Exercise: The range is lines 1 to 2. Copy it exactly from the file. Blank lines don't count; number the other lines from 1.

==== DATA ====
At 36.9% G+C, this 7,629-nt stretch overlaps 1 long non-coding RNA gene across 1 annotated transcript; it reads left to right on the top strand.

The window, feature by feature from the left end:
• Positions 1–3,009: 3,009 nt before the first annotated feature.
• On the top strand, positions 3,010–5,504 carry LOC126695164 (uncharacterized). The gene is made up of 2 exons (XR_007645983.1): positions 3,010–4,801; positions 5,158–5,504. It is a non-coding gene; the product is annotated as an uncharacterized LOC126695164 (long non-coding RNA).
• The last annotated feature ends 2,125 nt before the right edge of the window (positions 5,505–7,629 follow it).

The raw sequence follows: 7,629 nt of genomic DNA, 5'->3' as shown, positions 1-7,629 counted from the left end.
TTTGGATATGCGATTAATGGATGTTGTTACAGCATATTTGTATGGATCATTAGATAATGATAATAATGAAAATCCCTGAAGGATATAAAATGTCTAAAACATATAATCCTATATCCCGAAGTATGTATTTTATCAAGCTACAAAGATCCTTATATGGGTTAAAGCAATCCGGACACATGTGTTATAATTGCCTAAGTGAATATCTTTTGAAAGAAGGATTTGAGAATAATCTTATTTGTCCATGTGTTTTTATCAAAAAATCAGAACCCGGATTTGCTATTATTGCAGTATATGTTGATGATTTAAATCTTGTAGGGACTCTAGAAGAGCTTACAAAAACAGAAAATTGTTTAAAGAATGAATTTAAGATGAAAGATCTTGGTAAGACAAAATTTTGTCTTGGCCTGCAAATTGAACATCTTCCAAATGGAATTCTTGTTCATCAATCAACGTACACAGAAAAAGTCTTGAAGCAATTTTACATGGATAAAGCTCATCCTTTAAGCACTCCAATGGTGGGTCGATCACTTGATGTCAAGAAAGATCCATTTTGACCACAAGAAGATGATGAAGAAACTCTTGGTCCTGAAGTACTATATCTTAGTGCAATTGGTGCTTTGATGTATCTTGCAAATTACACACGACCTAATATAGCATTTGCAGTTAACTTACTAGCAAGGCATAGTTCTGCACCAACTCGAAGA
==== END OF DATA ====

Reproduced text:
At 36.9% G+C, this 7,629-nt stretch overlaps 1 long non-coding RNA gene across 1 annotated transcript; it reads left to right on the top strand.

The window, feature by feature from the left end: